If you wish to prepare a good fladen of calf liver, take calf livers and chop them small. Have enough raw bacon cut into it and also add enough spices. Make a hollow roast well made and sliced two fingers wide filled with a good filling. Put it into the fladen and bake it well, and serve it hot.
91 Again a fladen.
If you wish to prepare a fladen of the meat of bellies, take a fourth part of cheese with it and break enough eggs into it. Also add chicken livers and stomachs. Slice a pear lengthwise and strew it under that, and put it on a sheet (of dough). Let it bake and serve it.
92 A fladen.
If you want to prepare a fladen of the meat of loins, boil it well and chop it small and grate enough cheese into it. Also break enough eggs into it and spice it well. Prepare a sheet of dough. Set triangles of pastry dough (dri ecken von basteln) on it as a shield, filled with chicken. Do not oversalt it, and serve it.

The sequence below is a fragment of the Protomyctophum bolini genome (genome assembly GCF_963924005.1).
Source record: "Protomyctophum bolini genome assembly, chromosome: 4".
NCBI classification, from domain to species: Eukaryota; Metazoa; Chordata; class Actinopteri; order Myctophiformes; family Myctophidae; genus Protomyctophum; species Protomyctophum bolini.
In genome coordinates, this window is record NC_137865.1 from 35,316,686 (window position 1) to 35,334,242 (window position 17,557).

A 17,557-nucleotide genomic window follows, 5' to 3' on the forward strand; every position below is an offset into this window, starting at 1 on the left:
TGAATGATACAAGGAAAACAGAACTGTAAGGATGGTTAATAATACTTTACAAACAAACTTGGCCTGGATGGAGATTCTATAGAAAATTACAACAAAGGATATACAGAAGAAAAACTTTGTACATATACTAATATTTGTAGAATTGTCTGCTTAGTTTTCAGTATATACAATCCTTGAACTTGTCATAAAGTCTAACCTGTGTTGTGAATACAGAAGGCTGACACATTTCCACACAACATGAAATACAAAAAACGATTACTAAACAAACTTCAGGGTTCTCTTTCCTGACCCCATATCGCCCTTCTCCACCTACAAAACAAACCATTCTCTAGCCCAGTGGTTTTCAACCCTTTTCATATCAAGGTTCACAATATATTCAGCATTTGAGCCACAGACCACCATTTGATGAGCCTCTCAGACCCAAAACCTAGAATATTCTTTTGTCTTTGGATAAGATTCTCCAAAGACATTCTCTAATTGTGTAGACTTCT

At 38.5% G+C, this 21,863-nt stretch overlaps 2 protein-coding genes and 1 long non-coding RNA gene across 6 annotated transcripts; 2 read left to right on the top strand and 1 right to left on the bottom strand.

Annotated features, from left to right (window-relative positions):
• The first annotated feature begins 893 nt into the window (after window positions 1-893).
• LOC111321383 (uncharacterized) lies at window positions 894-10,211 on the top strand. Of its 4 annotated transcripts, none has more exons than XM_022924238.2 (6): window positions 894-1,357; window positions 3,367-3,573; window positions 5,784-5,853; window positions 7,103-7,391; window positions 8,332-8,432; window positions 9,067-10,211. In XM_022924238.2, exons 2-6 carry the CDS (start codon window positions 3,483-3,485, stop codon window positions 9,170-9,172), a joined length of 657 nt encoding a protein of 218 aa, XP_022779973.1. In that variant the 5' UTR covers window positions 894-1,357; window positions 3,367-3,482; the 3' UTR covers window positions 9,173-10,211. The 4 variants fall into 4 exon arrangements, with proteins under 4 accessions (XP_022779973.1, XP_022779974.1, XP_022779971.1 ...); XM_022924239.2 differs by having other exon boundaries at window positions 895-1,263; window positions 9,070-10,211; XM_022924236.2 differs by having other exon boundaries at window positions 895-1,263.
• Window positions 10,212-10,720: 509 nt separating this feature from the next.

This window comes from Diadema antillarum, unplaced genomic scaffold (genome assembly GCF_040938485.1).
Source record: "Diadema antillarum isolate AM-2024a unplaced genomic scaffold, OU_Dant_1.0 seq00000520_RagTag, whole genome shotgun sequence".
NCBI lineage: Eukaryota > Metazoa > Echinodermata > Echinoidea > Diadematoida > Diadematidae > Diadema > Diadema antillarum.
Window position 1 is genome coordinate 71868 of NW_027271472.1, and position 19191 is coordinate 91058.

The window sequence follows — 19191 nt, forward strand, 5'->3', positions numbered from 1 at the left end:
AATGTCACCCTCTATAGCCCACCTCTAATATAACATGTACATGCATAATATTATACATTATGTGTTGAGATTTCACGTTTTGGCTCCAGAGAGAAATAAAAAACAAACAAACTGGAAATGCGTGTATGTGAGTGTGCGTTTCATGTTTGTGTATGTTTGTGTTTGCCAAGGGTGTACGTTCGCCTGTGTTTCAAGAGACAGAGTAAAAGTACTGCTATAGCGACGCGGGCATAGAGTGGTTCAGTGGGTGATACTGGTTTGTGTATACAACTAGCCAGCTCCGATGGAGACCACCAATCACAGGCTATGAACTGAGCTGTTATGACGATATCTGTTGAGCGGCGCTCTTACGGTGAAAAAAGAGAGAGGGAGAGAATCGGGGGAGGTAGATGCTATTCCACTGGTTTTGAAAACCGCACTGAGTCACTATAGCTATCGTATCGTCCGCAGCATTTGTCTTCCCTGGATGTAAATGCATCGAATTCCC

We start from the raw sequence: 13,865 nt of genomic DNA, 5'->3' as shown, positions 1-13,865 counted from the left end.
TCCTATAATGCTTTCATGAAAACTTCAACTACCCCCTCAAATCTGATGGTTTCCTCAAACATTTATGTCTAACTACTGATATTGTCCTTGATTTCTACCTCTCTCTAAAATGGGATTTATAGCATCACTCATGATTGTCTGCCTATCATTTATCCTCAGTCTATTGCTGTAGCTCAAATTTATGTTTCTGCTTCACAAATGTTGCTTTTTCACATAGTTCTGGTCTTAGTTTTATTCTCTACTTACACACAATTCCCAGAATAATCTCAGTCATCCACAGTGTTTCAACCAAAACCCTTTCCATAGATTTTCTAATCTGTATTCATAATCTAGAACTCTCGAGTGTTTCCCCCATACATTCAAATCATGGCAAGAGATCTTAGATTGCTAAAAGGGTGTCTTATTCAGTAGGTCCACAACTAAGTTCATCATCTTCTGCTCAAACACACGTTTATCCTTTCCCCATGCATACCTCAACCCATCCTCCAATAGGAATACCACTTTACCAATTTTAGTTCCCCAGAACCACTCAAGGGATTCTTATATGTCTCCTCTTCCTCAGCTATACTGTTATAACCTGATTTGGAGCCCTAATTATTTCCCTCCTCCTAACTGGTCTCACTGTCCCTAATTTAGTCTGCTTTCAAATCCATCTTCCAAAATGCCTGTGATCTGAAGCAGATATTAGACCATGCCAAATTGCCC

93 A fladen of meat
If you want to prepare a fladen of the meat of bellies, boil it well and chop it small, and mix in quartered walnuts. Add spices enough, and bacon and eggs. Lay it on a white sheet made of dough. (Place on it) five fine pastries of chicken, one in the middle like the five on a die. Bake it and serve it hot.
94 A good filling